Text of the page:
Ending Court Protection of Voters from the Initiative Process
Richard L. Hasen
University of California, Irvine School of Law
Yale Law Journal Pocket Part, Vol. 116, p. 115, 2006
Loyola-LA Legal Studies Paper No. 2006-41
When journalists write their stories about state ballot propositions in the 2006 election, they likely will focus on South Dakota's abortion rights referendum, Michigan's affirmative action measure, or the variety of eminent domain measures reacting to the Supreme Court's Kelo decision. But there's also a story about measures that courts have kept off the ballot in a misguided effort to protect voters from making hard or bad choices. In this short essay, I argue that states should repeal their "single subject" rules because judicial enforcement leads to arbitrary, perhaps result-oriented decisions that don't benefit voters.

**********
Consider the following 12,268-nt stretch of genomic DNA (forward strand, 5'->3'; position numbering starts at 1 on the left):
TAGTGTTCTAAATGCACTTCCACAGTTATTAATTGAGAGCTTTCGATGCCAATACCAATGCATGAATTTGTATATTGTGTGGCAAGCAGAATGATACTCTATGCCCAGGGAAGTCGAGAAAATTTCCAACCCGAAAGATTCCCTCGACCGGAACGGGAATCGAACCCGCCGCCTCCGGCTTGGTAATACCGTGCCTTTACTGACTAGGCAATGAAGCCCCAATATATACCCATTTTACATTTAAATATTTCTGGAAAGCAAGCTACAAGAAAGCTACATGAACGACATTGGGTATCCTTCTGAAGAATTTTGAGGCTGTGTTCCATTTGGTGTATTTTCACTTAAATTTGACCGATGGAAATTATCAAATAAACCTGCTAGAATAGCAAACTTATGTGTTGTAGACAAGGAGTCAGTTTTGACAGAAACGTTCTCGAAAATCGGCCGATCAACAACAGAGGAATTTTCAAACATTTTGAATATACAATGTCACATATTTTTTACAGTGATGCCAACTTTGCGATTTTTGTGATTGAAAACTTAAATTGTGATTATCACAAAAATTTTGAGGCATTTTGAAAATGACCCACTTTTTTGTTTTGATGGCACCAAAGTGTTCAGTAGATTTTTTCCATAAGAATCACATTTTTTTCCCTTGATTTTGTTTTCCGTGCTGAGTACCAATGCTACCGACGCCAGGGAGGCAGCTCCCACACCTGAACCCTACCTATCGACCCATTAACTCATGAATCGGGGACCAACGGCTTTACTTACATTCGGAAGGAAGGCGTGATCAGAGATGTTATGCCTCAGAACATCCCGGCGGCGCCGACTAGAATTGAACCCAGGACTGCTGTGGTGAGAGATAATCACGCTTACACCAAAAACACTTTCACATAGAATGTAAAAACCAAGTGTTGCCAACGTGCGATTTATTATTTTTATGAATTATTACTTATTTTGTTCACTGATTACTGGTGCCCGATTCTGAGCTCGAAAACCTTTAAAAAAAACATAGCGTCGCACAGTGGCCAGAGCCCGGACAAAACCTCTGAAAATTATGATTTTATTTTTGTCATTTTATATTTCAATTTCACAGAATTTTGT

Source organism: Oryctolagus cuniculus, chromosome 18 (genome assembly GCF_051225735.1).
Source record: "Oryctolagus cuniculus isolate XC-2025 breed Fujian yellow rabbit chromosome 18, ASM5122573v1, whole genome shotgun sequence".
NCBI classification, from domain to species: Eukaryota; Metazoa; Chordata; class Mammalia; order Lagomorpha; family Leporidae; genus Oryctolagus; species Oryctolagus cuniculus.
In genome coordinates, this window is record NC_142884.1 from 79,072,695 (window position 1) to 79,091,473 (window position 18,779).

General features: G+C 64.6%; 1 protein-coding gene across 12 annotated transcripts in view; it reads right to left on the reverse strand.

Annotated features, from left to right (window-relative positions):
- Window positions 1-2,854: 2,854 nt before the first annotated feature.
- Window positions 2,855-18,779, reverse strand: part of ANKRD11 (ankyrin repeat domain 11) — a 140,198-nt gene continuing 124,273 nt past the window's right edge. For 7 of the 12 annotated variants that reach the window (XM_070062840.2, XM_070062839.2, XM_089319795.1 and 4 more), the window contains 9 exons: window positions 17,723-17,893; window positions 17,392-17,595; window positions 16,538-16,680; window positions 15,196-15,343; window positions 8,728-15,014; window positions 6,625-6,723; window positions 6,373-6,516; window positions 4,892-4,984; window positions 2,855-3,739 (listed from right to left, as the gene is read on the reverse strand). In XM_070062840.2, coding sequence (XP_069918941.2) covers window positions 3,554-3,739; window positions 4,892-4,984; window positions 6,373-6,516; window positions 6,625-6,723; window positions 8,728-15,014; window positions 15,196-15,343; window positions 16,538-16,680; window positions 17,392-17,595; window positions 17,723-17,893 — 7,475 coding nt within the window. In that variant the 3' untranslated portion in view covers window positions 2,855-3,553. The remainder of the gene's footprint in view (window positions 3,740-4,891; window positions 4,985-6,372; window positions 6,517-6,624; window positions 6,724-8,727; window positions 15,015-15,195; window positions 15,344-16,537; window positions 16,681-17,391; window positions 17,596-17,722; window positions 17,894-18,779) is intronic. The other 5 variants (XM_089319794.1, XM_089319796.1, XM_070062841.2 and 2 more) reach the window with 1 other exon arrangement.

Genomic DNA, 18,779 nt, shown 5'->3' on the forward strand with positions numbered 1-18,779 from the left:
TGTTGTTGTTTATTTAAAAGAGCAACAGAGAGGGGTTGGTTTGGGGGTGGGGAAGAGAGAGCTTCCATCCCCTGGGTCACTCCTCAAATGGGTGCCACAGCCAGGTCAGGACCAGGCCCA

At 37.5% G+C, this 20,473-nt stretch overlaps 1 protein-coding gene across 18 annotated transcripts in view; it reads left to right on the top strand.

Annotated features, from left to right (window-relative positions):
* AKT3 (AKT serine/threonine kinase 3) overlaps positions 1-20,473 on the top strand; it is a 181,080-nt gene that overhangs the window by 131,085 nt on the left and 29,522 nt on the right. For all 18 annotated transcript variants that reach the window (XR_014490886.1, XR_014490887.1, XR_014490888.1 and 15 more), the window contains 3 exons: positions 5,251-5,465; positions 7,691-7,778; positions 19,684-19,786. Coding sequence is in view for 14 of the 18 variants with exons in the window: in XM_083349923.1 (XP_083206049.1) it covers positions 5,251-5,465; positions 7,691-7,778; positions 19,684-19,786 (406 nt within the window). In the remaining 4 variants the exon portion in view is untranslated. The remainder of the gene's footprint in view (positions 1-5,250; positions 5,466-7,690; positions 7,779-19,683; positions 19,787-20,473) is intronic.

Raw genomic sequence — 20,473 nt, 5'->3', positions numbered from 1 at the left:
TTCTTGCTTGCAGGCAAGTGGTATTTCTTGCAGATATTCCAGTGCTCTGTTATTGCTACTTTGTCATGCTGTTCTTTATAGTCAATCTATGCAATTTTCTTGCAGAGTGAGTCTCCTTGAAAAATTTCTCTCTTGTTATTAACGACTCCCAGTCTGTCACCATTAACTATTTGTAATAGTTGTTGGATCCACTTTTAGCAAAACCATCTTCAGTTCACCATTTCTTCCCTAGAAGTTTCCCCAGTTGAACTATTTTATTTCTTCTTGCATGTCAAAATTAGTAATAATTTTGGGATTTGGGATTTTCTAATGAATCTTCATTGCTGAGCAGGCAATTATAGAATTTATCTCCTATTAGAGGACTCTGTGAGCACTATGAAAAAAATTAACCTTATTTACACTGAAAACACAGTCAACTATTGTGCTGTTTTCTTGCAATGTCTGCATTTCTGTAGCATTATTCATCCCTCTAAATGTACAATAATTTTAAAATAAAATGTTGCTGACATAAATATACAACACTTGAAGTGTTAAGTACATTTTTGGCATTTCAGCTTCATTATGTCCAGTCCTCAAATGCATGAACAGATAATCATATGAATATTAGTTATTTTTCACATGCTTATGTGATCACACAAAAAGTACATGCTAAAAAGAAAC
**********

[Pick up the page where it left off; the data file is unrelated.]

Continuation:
Number of Pages in PDF File: 6Accepted Paper Series
Date posted: November 16, 2006
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